Conjoined twins are rare - with less than a dozen adult pairs living in the world today.
Lori and Reba share 30% of their brain
Only a few hundred pairs of conjoined twins are born across the globe each year - appearing about once in every 100,000 births.
They face a dilemma - whether to opt for a life-threatening operation to separate them or to stay together.
Conjoined twin sisters Lori and Reba Schappell have chosen the latter and against all odds, lead independent and fulfilling lives.
The American twins' unusual lifestyle is documented in the BBC Radio 4 programme "Still Joined".
The programme makers say that on seeing the twins you are "immediately conscious of their physical difference" and "feel sorry for them".
This is not a reaction they appreciate.
The twins, aged 42, are joined at the head, but still manage to lead independent lives.
They share 30% of their brain tissue and their non functional left eye.
Reba has spina bifida and is unable to walk.
They face in opposite directions and have never seen each other's faces without the aid of a mirror.
Although their brains are joined, they insist they have separate thoughts, emotions and personalities.
The twins, from Pennsylvania, enjoy being together and cannot contemplate living separately. They do not want to live apart.
They said: "We're happy as we are.
"Why should we risk our lives just to conform to what society wants.
"If we're separated the chances are one or both of us will die.
"Even if the operation is successful, we won't suddenly become normal, we'll be severely physically disabled. "
The twins hate being labelled.
Lori said: "My name is not 'Conjoined Twin Schappell!'
"My name is Lori Lynn Schappell. I am a human being. Like, I'm a person. I am a PERSON.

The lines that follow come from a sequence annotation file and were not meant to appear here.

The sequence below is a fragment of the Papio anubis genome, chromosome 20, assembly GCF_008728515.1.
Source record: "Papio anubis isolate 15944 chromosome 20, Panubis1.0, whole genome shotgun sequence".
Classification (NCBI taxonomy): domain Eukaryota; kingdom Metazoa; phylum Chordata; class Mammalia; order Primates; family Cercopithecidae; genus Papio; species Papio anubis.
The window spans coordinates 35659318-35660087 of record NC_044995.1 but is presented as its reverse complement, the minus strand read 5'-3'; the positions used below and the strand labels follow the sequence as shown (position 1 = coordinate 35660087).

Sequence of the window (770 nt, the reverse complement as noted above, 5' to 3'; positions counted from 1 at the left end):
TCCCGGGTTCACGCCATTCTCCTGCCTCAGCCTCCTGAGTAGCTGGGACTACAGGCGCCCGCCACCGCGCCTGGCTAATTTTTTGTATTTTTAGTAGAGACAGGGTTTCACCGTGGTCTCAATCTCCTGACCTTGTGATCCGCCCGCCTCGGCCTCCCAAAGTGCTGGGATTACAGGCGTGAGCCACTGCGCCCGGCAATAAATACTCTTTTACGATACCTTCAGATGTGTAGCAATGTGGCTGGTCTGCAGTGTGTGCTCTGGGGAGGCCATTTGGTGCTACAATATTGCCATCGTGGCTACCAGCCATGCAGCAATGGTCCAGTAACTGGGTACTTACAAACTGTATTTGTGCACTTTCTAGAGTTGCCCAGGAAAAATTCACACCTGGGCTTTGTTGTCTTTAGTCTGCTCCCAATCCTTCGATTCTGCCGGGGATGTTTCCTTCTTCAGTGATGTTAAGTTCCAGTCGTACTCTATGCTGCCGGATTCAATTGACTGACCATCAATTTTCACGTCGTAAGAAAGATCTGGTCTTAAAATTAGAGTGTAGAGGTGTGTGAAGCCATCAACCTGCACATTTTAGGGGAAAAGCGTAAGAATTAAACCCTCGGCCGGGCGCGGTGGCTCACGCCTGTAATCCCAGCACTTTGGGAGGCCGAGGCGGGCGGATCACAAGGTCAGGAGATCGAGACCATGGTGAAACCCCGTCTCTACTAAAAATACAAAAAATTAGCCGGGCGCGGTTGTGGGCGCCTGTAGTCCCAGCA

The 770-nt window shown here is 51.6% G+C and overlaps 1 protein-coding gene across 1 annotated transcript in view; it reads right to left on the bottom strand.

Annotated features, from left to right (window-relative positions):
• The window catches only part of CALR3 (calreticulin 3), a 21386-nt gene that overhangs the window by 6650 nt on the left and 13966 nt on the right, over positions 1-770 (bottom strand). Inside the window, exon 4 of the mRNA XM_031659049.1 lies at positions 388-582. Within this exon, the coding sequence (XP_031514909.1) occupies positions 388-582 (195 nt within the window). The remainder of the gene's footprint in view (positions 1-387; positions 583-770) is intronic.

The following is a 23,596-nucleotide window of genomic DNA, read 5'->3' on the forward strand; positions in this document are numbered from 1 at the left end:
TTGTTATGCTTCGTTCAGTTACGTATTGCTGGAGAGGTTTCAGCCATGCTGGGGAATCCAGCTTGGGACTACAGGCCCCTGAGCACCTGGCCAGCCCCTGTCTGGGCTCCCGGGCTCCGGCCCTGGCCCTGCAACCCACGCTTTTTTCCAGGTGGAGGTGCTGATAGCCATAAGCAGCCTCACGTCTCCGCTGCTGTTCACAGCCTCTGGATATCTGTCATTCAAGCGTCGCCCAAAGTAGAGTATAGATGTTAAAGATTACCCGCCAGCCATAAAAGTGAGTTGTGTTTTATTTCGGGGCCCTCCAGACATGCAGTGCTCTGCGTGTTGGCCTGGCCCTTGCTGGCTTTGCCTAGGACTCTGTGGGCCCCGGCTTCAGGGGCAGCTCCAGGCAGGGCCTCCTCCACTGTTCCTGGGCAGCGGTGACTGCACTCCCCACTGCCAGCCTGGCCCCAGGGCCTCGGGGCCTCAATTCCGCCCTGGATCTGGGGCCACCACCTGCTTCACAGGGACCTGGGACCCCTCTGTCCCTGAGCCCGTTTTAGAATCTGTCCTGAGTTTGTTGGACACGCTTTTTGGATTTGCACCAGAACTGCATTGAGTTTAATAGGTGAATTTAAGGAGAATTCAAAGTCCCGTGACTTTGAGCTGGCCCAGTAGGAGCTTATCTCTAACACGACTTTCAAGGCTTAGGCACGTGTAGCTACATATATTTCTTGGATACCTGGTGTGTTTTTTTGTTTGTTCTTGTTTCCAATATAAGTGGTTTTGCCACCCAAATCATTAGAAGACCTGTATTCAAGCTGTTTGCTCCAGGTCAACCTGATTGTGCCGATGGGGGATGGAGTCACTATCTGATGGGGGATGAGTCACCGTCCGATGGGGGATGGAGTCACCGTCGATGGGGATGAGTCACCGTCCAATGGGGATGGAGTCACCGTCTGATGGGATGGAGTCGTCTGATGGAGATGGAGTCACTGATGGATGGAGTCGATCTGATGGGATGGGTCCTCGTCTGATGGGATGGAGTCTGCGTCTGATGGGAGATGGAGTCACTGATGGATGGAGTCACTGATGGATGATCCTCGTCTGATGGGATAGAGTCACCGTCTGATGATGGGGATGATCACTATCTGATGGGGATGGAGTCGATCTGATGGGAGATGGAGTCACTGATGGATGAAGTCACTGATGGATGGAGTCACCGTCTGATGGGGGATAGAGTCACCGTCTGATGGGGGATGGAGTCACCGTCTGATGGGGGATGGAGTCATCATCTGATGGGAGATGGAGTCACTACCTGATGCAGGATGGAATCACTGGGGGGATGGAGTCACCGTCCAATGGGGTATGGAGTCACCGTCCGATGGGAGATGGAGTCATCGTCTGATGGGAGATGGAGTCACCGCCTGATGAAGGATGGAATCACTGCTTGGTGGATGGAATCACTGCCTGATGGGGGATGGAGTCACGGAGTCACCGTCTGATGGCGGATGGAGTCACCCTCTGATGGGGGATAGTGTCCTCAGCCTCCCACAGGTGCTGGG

"I have a soul. I have a heart. I'm one body.
The twins each pursue their own interests
"I have my legs, my arms. I am not this thing called a conjoined twin. I am attached to another person because an egg, the eggs did not separate, the two eggs did not separate.
They are fiercely independent.
They said: "We don't need any group to help us with anything because we have no problems.
"There is nothing that we can't handle ourselves, and that we have to go find out from another set of conjoined twins: 'What should I do here? And what should I do there?'
"Because it's different with every conjoined set of twins. You know, it's not like people with cancer.
"People who have breast cancer they all really have the same kind of breast cancer. Breast cancer is breast cancer."
Reba is a country singer who won the LA music award for Best New Country Artists in 1997, she has performed across the USA and in Germany and Japan.
Lori works part-time in a hospital laundry, taking positions that allow her to take time off for her sister's concert dates.
Reba said: "I live my life as I, as it comes. Because if you would dwell on it doesn't mean it's going to change it.
"You make your life. And if there's something that doesn't go right you fix it or you try to fix it.
"I like my life as I see it now. It's great! I'm healthy, that's what's the most important. I believe in "You make your own hell, or you make your own heaven."
Lori is the sister who makes the decisions.
She said: "I've always been the bossiest. She just does everything I say, you know, I'm like Mum, in this you know.
"She's like a kid, you know, Mothers tell their kids what to do, and they don't give up until the kid does whatever she's supposed to do, well you know, she's my kid so I tell her what to do."
Still Joined was broadcast on BBC Radio 4 at 1100 BST on Monday 3 May.